Home Music Various Artists: Looking Through a Glass Onion: The Beatles’ Psychedelic Songbook 1966-72

Various Artists: Looking Through a Glass Onion: The Beatles’ Psychedelic Songbook 1966-72

Many ambitious musicians took their inspiration from The Beatles. Fewer opted, or dared, to cover them. The choice is daunting, yet the chance is inviting. Scrabbling for a rung up the charts, British bands seeking fame followed fresh tracks laid down by John, Paul, George and Ringo. David Wells has gathered nearly 70 of these covers for a nearly four-hour set accompanied by a carefully annotated 40-page booklet. As ambitious as that is, Looking Through a Glass Onion may not please every Beatles fan.

Naturally, not all of the attempts work. Some hew too closely to the original to matter, while others irritate rather than captivate a listener with little patience for whimsy or noodling. However, name-checking the abundance of talent within these three discs could take up this whole review. Dozens of singers, songwriters and innovators emerge in their formative stages. While Wells’ song sequence follows neither chronology nor genre, hearing the variety across this spectrum of music makers ensures that the audience will peer closely and peel open some psychedelic, folk, hard and soft rock bits of flavor. The less said of a few jazzier or wonkier inclusions, the more attention for deserving, inventive sounds.

Disc One introduces early on Deep Purple’s “Help” and Yes’ “Every Little Thing.” These hit makers early in their careers infused these songs with their own ambitious, and soon familiar, progressive, expansive or moody approaches, suiting the stoned late Sixties. The Hollies, The Shadows, The Tremeloes, Tomorrow, Spooky Tooth and Stone the Crows: all familiar names to aficionados of the British Invasion and its second wave of rock ensembles. But, as throughout this box set, future stars burst out from marginal line-ups, long-forgotten LPs and even one-offs.

Jostling for attention are the likes of Nick Lowe from Kippington Lodge (“In My Life”), Alex Harvey with the backing band for Hair (“Birthday”), and Sounds Nice, a cash-in product from Elton John’s producer Gus Dudgeon and arranger Paul Buckminster (“Flying”). Less-heralded peers proliferate, and their names alone conjure up the times: Trucial States, Orange Bicycle, Rainbow Ffolly, The Gods, The Frugal Sound, The Young Idea and The Wilson Malone Voiceband march along.

One of the pleasures of sorting through this congeries of coolness comes when one hears a few of these cover bands or front men take on a second Beatles release. For instance, Andy Ellison of John’s Children boosts “Help” into a brassy show tune, complete with female backing vocals. Then Ellison, from the same session, slows “You Can’t Do That” into another theatrical number.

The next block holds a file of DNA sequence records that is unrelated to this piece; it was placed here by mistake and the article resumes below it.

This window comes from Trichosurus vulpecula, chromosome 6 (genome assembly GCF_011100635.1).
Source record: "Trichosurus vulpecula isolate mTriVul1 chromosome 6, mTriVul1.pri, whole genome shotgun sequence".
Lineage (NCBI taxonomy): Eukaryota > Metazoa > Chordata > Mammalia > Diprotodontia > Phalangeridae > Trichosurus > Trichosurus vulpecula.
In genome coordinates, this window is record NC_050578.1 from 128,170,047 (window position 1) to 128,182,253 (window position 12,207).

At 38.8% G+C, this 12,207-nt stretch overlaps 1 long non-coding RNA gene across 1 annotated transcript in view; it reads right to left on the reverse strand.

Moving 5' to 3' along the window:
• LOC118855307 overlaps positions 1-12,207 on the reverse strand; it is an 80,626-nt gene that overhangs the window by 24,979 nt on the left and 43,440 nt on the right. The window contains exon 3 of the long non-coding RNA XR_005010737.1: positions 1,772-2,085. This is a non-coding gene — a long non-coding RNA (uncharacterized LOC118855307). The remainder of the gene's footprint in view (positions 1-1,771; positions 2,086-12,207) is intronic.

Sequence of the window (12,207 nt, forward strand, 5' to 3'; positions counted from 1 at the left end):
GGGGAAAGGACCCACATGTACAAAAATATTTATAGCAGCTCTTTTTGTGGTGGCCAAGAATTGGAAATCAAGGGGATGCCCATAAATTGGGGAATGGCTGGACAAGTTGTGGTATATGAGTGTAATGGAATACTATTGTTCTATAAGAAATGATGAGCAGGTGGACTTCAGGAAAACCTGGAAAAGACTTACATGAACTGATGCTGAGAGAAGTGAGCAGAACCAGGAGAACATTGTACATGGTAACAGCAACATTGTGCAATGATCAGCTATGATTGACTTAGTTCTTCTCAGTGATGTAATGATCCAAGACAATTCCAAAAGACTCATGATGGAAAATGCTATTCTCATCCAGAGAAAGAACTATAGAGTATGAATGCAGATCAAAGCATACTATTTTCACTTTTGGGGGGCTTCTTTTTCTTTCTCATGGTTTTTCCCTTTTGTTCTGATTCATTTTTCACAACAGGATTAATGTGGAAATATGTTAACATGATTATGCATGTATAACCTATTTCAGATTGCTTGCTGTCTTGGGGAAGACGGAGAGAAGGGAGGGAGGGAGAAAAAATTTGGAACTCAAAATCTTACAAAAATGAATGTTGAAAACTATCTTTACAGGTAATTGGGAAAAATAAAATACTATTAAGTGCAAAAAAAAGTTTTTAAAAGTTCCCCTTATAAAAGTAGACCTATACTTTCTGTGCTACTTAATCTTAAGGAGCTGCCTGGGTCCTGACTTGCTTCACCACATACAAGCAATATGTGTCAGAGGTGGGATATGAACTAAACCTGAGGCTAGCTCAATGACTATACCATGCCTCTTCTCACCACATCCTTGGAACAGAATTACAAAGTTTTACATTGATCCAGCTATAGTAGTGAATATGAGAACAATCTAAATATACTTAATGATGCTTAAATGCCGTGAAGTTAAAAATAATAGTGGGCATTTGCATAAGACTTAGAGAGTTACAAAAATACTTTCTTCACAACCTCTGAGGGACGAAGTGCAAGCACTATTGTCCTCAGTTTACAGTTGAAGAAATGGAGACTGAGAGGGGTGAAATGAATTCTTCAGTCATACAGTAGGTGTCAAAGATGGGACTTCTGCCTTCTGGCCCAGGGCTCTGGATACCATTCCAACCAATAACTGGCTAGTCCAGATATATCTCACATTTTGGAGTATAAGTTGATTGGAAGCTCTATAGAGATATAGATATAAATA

On the other hand, Linda Peters (later Thompson, as in Richard) cuts down “Get Back” into a spare vocal delivery, enhanced by acoustic guitar courtesy of Martin Carthy, taken from demos she made in 1970. That conjunction explains another selection factor for the set. Most songs come from the mid-to-end of the ‘60s, with many bands recording their takes not long after The Beatles released them, tilting some obscure talents towards tunes that were less singalongs and more complex, experimental, nostalgic and/or chemically motivated. Few of these covers were chart-busters, perhaps proving that the Fab Four’s craft had matured to a point that may have strained the abilities of most admirers to imitate.

Out of Disc Two’s 26 tracks, for instance, none date from before Rubber Soul, but a third disc comes up with two exceptions, Ellison’s aforementioned nightclub attempt at “Help” and The Score’s rattling “Please Please Me,” which amplifies the exuberance of a simple ditty.

More treasures await. The Shadows’ Eastern-inflected, electrically charged instrumental version of “Paperback Writer” riffs on its churning melody channeled through the already captivating Lennon-McCartney arrangement. Big Jim Sullivan adds sitar to not only, unsurprisingly, “Within You Without You” but “She’s Leaving Home.” Folk picker Davey Graham and his wife Holly hook up with a tabla player to bring out the suitably gentle sentiments of “Mother Nature’s Son.”

Even Vera Lynn, the beloved performer who recently died at 103, closes out Disc Three as she renders “Good Night.” While this collection does not explore the parallel field of pop or MOR versions of The Beatles’ catalogue, Lynn’s interpretation reminds audiences of the slogan that grandparents might love the four Liverpudlians as much as the tots and teens.

It will be for the buyer to find out what George Harrison thought of “If I Needed Someone” as interpreted by The Hollies. David Wells’ liner notes prove witty, pithy but quite well informed. Cherry Red’s Grapefruit Records regularly issues anthologies of this period in rock, and this new boxed set may introduce those inclined to ‘60s sonics to seek out more from these artists. Like-minded fans eager to delve into the less frequented byways of British artistry will find Looking Through a Glass Onion a tasty rather than bitter treat.

Summary
The variety ensures that audiences will peer closely and peel open some psychedelic, folk, hard and soft rock bits of flavor.
78 %
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